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    A quarter tone flat and a half a beat behind.

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  17. #136
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    Default Re: How to Keep a Headstock Tuner from Damaging Your Instrument

    In another thread (about bright tuners) i suggested using a Korg clipon piezo mike into a pedal tuner, but i forgot one important detail, you need a pretty decent signal boost from preamp or volume pedal to get a Peterson or Turbo tuner to recognize the signal.
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  18. #137

    Default Re: How to Keep a Headstock Tuner from Damaging Your Instrument

    Quote Originally Posted by Austin Bob View Post
    I'm sitting here with my morning coffee wondering why this thread is so long. I've been using the D'Addario micro for a few years now and love it. So I thought I didn't need to read this thread, but I never knew these existed, I'm going to order a couple today, thanks.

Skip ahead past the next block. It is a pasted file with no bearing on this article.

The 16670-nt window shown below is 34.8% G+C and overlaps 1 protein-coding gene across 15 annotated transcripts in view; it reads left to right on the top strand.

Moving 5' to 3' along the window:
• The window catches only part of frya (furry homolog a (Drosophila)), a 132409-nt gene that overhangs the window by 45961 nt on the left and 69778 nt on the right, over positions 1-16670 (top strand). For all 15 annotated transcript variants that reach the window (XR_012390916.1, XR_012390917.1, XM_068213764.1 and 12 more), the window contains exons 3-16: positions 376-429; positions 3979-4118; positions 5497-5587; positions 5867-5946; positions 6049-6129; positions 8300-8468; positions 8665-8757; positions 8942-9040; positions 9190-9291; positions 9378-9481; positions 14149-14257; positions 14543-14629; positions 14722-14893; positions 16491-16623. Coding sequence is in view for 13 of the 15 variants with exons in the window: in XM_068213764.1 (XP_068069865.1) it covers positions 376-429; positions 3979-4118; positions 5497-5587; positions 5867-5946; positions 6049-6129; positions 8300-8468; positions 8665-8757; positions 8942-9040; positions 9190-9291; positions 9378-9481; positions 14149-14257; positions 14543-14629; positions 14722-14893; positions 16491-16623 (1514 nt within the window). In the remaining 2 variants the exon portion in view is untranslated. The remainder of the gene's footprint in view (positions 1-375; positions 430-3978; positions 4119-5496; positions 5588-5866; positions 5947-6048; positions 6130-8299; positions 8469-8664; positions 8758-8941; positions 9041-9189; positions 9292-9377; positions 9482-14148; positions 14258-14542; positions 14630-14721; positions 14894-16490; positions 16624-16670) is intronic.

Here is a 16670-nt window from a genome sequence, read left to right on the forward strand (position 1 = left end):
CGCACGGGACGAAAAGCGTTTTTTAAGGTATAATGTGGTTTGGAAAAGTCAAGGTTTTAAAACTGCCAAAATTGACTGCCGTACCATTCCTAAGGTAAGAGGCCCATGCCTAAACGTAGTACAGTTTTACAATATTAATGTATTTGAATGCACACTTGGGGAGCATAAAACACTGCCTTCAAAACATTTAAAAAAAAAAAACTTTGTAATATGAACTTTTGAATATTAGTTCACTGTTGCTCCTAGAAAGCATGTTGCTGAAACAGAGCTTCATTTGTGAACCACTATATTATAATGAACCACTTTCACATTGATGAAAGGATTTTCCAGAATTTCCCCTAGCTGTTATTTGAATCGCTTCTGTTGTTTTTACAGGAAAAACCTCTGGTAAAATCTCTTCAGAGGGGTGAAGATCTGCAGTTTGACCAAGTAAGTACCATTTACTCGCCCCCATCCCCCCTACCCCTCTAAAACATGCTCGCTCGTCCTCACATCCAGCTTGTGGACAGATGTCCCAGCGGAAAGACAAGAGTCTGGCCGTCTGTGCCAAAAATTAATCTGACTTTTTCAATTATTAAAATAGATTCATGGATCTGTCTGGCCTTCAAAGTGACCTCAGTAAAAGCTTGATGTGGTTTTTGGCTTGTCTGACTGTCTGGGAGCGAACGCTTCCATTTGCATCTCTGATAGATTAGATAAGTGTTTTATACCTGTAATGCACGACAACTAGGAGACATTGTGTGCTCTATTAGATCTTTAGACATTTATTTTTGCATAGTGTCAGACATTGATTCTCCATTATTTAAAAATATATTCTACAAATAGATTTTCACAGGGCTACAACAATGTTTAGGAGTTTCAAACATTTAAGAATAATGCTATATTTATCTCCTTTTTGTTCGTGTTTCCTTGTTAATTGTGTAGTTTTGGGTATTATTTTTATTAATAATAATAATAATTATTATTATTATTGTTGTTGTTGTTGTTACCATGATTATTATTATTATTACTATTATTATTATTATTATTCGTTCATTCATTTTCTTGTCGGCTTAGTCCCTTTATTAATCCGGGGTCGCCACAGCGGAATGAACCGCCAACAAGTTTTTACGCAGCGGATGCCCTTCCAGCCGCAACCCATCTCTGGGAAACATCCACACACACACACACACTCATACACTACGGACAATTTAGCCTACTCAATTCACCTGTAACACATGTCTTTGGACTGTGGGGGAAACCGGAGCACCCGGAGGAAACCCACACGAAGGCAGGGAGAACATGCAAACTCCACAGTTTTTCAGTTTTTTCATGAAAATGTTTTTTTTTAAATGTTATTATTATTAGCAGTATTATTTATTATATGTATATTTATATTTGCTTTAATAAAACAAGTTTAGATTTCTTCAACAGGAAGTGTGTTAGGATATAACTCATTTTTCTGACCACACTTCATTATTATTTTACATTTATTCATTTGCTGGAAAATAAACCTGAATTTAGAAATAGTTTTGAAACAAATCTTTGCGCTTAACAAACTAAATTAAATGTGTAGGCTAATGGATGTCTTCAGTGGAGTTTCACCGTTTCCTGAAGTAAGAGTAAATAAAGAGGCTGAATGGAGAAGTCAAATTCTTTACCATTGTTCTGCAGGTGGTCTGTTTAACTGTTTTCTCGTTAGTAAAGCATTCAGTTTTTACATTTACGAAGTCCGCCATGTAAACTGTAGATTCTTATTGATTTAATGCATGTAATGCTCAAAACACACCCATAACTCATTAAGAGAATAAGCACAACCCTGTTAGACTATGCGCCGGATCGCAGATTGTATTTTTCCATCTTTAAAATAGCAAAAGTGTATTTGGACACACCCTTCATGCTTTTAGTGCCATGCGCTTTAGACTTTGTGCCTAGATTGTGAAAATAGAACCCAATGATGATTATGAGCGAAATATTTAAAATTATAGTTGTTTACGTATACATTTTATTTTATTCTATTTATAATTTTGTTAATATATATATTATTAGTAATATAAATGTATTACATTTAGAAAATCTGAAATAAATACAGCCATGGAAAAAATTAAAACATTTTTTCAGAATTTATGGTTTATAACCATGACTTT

Since my previous reply, I’ve added the clip less NS Micro to my Northfield, and it works perfectly. I went for the top D string tuner, so it sits flush with the end of the headstock, catches all strings great.

    If you own a guitar and want to see something really cool, get the one that fits in the sound hole. Somebody deserves a couple gold stars for that thing.
    Soliver arm rested and Tone-Garded Northfield Model M with D’Addario NB 11.5-41, picked with a Wegen Bluegrass 1.4

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  20. #138
    Mando-Afflicted lflngpicker's Avatar
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    Default Re: How to Keep a Headstock Tuner from Damaging Your Instrument

    Sherry, The varnish on my Pava is soft and tuners make marks that I have been able to rub out for the most part, but I am now only using a hand held electronic tuner with that mando. I will also just tune it relative to the pitch at the seventh fret in mid-play during practice, but the benefit of good clip on tuners is not worth the damage to my beautiful Pava Pro finish. I normally use the Peterson Stroboclip on my Weber and my guitars, as well. I want to thank you for giving me the awareness to consider alternatives for my varnished instrument. Dan
    2020 Pava Pro A5 Torrefied Varnish
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    1912 Gibson A Oval